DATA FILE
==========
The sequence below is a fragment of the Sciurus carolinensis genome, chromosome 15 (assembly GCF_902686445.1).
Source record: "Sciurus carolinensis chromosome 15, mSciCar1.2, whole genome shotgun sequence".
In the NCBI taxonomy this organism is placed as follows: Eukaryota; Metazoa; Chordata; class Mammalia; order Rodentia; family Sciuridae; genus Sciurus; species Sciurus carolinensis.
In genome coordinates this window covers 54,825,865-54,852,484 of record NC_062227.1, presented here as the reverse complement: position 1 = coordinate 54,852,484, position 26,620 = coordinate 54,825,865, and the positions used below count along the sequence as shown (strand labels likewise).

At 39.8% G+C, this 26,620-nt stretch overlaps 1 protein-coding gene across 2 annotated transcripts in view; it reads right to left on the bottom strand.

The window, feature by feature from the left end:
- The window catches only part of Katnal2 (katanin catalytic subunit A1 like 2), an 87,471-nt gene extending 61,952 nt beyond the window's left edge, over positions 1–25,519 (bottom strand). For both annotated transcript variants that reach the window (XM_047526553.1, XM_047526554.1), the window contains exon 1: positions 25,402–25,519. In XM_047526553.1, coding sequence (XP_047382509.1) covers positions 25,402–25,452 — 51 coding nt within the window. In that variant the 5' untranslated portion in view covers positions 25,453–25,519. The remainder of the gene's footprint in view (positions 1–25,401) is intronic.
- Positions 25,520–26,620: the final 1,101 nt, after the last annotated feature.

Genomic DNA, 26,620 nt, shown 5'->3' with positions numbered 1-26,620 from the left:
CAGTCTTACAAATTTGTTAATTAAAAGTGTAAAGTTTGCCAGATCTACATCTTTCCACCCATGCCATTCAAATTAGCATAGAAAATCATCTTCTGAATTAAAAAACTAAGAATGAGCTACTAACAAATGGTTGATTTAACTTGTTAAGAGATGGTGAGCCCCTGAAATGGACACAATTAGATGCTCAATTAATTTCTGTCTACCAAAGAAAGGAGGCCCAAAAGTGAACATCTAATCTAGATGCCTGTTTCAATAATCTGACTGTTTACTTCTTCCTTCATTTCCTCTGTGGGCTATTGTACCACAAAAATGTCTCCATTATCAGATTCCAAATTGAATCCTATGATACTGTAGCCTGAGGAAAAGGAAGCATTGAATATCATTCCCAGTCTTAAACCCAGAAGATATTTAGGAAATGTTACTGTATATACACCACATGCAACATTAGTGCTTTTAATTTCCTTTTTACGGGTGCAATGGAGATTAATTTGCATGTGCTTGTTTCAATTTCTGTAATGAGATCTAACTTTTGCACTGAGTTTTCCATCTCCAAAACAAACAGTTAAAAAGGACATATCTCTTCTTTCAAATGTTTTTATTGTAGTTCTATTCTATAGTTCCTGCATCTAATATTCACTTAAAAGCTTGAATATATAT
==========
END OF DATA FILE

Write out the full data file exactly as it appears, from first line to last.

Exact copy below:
The sequence below is a fragment of the Sciurus carolinensis genome, chromosome 15 (assembly GCF_902686445.1).
Source record: "Sciurus carolinensis chromosome 15, mSciCar1.2, whole genome shotgun sequence".
In the NCBI taxonomy this organism is placed as follows: Eukaryota; Metazoa; Chordata; class Mammalia; order Rodentia; family Sciuridae; genus Sciurus; species Sciurus carolinensis.
In genome coordinates this window covers 54,825,865-54,852,484 of record NC_062227.1, presented here as the reverse complement: position 1 = coordinate 54,852,484, position 26,620 = coordinate 54,825,865, and the positions used below count along the sequence as shown (strand labels likewise).

At 39.8% G+C, this 26,620-nt stretch overlaps 1 protein-coding gene across 2 annotated transcripts in view; it reads right to left on the bottom strand.

The window, feature by feature from the left end:
- The window catches only part of Katnal2 (katanin catalytic subunit A1 like 2), an 87,471-nt gene extending 61,952 nt beyond the window's left edge, over positions 1–25,519 (bottom strand). For both annotated transcript variants that reach the window (XM_047526553.1, XM_047526554.1), the window contains exon 1: positions 25,402–25,519. In XM_047526553.1, coding sequence (XP_047382509.1) covers positions 25,402–25,452 — 51 coding nt within the window. In that variant the 5' untranslated portion in view covers positions 25,453–25,519. The remainder of the gene's footprint in view (positions 1–25,401) is intronic.
- Positions 25,520–26,620: the final 1,101 nt, after the last annotated feature.

Genomic DNA, 26,620 nt, shown 5'->3' with positions numbered 1-26,620 from the left:
CAGTCTTACAAATTTGTTAATTAAAAGTGTAAAGTTTGCCAGATCTACATCTTTCCACCCATGCCATTCAAATTAGCATAGAAAATCATCTTCTGAATTAAAAAACTAAGAATGAGCTACTAACAAATGGTTGATTTAACTTGTTAAGAGATGGTGAGCCCCTGAAATGGACACAATTAGATGCTCAATTAATTTCTGTCTACCAAAGAAAGGAGGCCCAAAAGTGAACATCTAATCTAGATGCCTGTTTCAATAATCTGACTGTTTACTTCTTCCTTCATTTCCTCTGTGGGCTATTGTACCACAAAAATGTCTCCATTATCAGATTCCAAATTGAATCCTATGATACTGTAGCCTGAGGAAAAGGAAGCATTGAATATCATTCCCAGTCTTAAACCCAGAAGATATTTAGGAAATGTTACTGTATATACACCACATGCAACATTAGTGCTTTTAATTTCCTTTTTACGGGTGCAATGGAGATTAATTTGCATGTGCTTGTTTCAATTTCTGTAATGAGATCTAACTTTTGCACTGAGTTTTCCATCTCCAAAACAAACAGTTAAAAAGGACATATCTCTTCTTTCAAATGTTTTTATTGTAGTTCTATTCTATAGTTCCTGCATCTAATATTCACTTAAAAGCTTGAATATATAT